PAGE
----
April’s book, written by Jon Young, a tracker and a naturalist who has worked for over three decades getting people to reconnect with the natural world, works to teach people how to meaningfully interact with the robins (a nice starting bird) that share our yards and parks. Once we connect with the robin the wildlife of the natural world that responds to bird alarms will be available for our perusal as well. To do this we must first learn bird language. We don’t actually get to chirp back we just need to recognize what they are saying with their vocalizations and behaviors.
He begins by encouraging us to find a sit spot – I am totally down with that suggestion – and we sit quietly in nature in the same spot and intimately learn it in all conditions. Learning to not crash around outside oblivious to the impact of our passage is a starting point and enhanced situational awareness is the long term goal. Mr. Young’s somewhat gleeful tale of oblivious chicks getting eaten by accipiters due to failure to follow their parent’s quiet example will stick with the reader a while.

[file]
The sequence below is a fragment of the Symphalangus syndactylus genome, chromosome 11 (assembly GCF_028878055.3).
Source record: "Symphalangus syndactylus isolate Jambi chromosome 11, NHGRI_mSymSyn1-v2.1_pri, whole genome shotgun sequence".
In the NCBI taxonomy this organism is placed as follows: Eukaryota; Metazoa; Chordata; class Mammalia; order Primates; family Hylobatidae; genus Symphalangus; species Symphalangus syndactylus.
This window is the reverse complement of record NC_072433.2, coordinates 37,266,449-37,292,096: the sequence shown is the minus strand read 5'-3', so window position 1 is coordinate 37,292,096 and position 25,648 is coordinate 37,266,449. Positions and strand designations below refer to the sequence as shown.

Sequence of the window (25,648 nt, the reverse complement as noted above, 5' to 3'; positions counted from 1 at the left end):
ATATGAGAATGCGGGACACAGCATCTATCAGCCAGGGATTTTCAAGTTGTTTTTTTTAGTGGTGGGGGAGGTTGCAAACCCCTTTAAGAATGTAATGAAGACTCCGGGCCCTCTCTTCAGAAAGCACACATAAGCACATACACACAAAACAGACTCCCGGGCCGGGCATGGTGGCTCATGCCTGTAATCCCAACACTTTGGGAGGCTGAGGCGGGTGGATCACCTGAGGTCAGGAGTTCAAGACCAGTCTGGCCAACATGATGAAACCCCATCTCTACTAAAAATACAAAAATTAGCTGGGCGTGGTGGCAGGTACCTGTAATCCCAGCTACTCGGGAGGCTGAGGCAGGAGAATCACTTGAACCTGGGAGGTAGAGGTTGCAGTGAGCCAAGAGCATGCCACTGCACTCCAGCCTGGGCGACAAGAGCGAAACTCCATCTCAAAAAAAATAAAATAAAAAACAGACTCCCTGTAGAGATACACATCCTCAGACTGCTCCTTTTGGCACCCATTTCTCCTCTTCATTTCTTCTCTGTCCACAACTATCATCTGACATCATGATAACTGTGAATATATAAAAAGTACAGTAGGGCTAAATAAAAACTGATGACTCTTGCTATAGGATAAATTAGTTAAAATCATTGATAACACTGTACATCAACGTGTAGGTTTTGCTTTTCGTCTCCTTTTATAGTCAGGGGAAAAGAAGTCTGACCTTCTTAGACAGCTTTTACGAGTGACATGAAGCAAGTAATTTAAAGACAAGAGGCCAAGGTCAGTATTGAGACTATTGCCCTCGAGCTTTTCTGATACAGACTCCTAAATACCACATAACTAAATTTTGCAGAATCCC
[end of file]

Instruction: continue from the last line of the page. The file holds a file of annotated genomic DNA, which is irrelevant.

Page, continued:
Spending time outdoors and away from screens and stressful to do lists sounds amazing. Adding in learning natural world connections and prey responses is an added bonus. Mr. Young said it best when he notes on the last page that “Deep bird language is a multidimensional, full- contact nature sport.”
What the Robin Knows is a short and entertaining read that gives skill notes on how we can relearn our human skills of base line awareness to expand our experiences in the wilderness as well as in our back yards. Join us Monday, April 20 at 6PM at the Moline Library for the discussion.